13 Things Having a Dog has Taught Me

This week is Scout’s 13th Birthday! He has been the one constant in my life since I was eighteen years old. We have stayed up late writing college papers together, moved several times, and he has always been there to greet me when I get home. He’s my little sidekick. The last month his health hasn’t been the best. I wrote about our little emergency recently; Monthly Round-Up: Rose & Thorns – March 2021. As I’ve reflected on our life together, I wanted to share the things I’ve learned about being a dog mom over the past thirteen years. 

Don’t roll down the car window and take a sharp turn.

When Scout was just a year old, he loved to stick his head out the car window and let his little ears flap in the wind. One day while cruising around, I made a left-hand turn onto a small two-lane road, and the next thing I saw was Scout’s curly tail as he flew out of the window. Thankfully, the intersection was not busy at the time. In a panic, I pulled the car over and picked up a trembling and confused pug. I must have said I’m sorry a million times. And from that day forward, I’ve only cracked the windows slightly not to repeat my mistake.

Make sure they don’t lick another dog that just received a flea treatment.

When Scout was less than 6 months old he was playing with my sister’s dog who just received a topical flea treatment. While the dogs played in the living room, Scout managed to lick the flea treatment off of the other dog. He immediately became lethargic and started to foam at the mouth. In a panic, my mom’s husband called poison control. They suggested making a small bowl of water and tuna together to wash out his mouth. Surprisingly, this method worked. We wiped his face with a cloth and the water tuna mixture, and he slowly began to perk back up. A few hours later, it was like nothing happened. 


He may be hard of hearing, but he will always know when you’re in the kitchen.

Nowadays, to get Scout’s attention, he has to see you. Calling him by name won’t do the trick. However, by some miracle, every time I open the refrigerator, he magically appears. He can be sound asleep in the other room and suddenly be in the kitchen looking at me begging for a carrot chip.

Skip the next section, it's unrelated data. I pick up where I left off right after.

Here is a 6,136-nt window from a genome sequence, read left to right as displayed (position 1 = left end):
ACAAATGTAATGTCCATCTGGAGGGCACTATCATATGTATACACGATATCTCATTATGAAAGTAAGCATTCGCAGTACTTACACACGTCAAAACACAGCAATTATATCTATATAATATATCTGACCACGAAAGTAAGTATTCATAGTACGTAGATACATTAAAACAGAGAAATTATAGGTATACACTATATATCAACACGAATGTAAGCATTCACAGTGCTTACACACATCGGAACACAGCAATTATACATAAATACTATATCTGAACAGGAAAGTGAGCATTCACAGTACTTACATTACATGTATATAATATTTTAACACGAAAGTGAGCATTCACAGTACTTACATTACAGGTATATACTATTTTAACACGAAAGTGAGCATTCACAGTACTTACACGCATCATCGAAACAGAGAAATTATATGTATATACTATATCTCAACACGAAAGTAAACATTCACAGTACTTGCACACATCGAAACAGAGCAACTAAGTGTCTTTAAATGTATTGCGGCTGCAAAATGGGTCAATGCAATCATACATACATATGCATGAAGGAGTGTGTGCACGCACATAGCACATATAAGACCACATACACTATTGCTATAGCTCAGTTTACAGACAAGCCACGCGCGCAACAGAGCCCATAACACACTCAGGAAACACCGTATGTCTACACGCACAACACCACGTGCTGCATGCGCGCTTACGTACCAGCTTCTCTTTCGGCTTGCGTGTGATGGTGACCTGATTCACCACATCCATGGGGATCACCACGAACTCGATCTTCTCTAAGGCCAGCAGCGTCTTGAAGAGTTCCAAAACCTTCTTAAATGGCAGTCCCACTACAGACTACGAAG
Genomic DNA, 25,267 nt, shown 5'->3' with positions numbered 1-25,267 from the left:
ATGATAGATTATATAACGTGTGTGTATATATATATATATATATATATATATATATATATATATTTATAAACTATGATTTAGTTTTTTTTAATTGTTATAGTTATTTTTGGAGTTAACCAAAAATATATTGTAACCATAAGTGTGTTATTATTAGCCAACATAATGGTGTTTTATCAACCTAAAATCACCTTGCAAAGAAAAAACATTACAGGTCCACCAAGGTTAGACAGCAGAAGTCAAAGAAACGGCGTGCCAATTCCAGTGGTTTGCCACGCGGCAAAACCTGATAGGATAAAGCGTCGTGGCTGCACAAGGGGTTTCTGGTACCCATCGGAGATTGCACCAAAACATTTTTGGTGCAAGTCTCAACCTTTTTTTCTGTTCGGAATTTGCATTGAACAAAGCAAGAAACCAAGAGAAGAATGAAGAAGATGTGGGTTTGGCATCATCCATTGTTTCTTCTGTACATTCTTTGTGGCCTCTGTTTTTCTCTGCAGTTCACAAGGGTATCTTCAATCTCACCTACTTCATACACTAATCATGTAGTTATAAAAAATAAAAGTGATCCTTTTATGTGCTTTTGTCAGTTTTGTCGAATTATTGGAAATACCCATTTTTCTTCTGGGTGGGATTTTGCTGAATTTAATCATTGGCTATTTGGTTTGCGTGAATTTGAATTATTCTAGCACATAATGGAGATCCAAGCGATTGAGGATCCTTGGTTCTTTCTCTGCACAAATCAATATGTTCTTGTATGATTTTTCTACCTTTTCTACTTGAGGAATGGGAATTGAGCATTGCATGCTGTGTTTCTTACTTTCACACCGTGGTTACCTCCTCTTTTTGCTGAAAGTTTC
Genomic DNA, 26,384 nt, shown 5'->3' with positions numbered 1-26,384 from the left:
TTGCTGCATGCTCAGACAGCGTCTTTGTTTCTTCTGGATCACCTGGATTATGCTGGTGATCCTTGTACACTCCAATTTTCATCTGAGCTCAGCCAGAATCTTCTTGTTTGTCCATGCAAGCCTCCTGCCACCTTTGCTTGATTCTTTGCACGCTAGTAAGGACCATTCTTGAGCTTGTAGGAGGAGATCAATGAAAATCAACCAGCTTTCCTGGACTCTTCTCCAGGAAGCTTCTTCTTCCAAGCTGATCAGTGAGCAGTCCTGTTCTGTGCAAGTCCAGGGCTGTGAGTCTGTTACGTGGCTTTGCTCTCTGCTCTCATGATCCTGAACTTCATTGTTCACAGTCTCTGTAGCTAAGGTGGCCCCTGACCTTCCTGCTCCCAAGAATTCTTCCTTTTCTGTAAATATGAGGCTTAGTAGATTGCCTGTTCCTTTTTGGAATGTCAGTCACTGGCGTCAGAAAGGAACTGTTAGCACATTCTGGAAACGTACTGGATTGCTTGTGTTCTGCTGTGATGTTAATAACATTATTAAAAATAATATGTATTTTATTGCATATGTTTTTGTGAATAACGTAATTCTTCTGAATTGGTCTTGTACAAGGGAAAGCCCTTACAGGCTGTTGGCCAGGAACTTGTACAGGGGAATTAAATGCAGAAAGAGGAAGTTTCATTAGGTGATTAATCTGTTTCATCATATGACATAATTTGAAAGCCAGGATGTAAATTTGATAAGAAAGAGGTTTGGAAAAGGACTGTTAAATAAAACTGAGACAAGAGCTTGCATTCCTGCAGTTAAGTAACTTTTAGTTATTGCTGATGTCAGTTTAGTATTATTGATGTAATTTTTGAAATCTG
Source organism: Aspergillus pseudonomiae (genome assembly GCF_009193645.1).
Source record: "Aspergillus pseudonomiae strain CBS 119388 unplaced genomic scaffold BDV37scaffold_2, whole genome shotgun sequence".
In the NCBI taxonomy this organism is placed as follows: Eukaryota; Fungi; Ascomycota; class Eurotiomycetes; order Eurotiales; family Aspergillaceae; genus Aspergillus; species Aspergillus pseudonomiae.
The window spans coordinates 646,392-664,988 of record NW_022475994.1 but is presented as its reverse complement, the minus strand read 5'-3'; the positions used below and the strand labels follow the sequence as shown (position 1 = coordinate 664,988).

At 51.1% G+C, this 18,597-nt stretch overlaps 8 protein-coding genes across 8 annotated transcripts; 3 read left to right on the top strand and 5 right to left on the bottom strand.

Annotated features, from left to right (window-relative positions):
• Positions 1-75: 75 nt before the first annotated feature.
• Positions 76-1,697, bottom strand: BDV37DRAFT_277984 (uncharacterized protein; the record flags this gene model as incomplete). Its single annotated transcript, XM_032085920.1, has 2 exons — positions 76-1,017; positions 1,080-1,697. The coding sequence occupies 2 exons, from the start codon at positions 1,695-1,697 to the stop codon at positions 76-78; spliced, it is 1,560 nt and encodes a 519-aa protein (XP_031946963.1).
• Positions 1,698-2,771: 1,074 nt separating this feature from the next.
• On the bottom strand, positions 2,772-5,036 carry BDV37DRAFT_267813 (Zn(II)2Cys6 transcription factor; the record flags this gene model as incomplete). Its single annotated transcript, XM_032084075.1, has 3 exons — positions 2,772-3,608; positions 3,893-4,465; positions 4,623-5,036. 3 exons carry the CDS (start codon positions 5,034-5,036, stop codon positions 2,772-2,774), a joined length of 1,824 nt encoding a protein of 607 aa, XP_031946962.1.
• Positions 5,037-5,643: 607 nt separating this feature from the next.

Carrots are the best treats.

Over the years I’ve spent a lot of money on treats, rawhides, and dog biscuits. I’ve found that a simple bag of carrot chips or carrot straws is just as rewarding as those expensive treats. Every time I’m in the produce section I pick up another pack of organic carrots and call it a day. If I feel like spoiling him, I may dip a fresh carrot in a jar of peanut butter for an extra special treat.

Find a vet you trust.

Scout has made many trips to the vet’s office in his life. When he was a puppy, it seems like he was allergic to everything. While the large majority of vets I took him to were wonderful, every once in a while, I would have a run-in with a vet who seemed less than interested in fixing his problems. Just like doctors for humans, I’ve learned not all vets are created equal. For me, building a relationship with a veterinarian’s clinic who is compassionate and experienced with issues with your dog exhibits has made the biggest difference in Scout’s quality of life.

Give them their own space.

Pugs are companion dogs. If they could sit by your side all day every day, they would. I have also found they like to have a space of their own. When Scout was a puppy, I crate trained him when I wasn’t home. As an older dog, he has a dog bed that he knows is his safe place.